It is said that if a lie is repeated often enough and loudly enough, people will come to believe it. That isn’t necessarily so.
A real whopper may never be believed fully by anyone, no matter how often or loudly it is proclaimed, but for a whopper to be effective, it does not need to be believed in every detail. It is enough that it leaves behind a bad impression. People will think that if anyone bothers to promote such a lie, there must be a kernel of truth in it.
The same goes for exaggeration and false implications. Distort the truth and people will think it has some basis in fact. Take a truth and phrase it in such a way that it looks suspicious, or juxtapose it with an acknowledged evil, and the mind will be tempted to draw all sorts of ill-founded conclusions.
The following are three examples of the myths, exaggerations, and false implications found in the writings of professional anti-Catholics. These are not isolated slips of the pen. They are the kinds of things that fill tracts to overflowing, and they demonstrate that anti-Catholic writers often use dishonest reporting to advance their cause.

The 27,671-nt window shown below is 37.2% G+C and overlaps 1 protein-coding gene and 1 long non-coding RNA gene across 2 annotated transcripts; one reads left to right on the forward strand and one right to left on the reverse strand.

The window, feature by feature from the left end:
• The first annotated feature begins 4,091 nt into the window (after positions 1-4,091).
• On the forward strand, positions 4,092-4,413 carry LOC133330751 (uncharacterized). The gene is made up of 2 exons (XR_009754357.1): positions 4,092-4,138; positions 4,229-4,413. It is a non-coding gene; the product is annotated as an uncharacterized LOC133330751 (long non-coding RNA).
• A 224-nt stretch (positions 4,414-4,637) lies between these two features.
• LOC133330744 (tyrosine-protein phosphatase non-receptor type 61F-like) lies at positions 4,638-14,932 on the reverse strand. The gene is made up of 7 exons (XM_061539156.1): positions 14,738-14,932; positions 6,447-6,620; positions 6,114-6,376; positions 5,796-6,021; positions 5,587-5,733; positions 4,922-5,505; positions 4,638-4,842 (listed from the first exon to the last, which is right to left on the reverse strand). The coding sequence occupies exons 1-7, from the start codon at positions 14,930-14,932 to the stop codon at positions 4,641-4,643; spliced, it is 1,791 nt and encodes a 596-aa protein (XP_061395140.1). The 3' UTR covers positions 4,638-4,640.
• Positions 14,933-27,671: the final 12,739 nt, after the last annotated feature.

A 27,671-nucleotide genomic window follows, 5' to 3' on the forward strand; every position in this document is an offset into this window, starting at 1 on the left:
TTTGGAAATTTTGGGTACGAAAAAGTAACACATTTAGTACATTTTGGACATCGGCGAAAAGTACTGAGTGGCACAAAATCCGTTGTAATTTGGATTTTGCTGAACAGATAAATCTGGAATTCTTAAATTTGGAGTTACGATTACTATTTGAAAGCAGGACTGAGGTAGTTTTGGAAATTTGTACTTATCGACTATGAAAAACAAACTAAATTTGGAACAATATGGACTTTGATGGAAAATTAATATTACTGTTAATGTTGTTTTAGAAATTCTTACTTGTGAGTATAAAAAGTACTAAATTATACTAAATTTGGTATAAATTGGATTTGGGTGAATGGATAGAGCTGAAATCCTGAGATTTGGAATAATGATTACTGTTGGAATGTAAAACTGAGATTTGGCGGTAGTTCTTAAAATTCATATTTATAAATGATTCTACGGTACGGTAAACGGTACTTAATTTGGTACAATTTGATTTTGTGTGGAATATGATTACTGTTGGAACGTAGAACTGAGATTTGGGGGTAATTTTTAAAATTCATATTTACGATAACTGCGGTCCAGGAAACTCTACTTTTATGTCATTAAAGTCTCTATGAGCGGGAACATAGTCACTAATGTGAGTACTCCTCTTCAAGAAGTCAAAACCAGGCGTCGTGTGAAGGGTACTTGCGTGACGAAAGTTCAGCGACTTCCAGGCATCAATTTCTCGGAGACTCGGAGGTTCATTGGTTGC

The Joke’s on Jones
Not long after Pope Paul VI died in 1978, Bob Jones, chancellor of Bob Jones University in Greenville, South Carolina, wrote an ill-tempered article in his school’s magazine, Faith for the Family. The article was re-published by the Fundamentalist organization Mission to Catholics, International (run by an ex-Carmelite priest) as a tract entitled The Church of Rome in Perspective.
No effort is made to be conciliatory, as the first line demonstrates: “Pope Paul VI, archpriest of Satan, a deceiver and an anti-Christ, has, like Judas, gone to his own place.” It goes downhill from there. At one point, Jones attempts to raise the level of discussion, if only momentarily, by citing a diary kept by Bernard Berenson, the famous art collector and critic (who was, by the way, an Episcopalian). Here is what Jones says:
“A pope must be an opportunist, a tyrant, a hypocrite, and a deceiver or he cannot be a pope. Bernard Berenson, in his Rumor and Reflection . . . tells about the death of an early twentieth-century pope as described by his personal physician. When they came to give him the last rites, the pope ordered the priest and acolytes from the room, crying, ‘Get out of here. The comedy is over.’”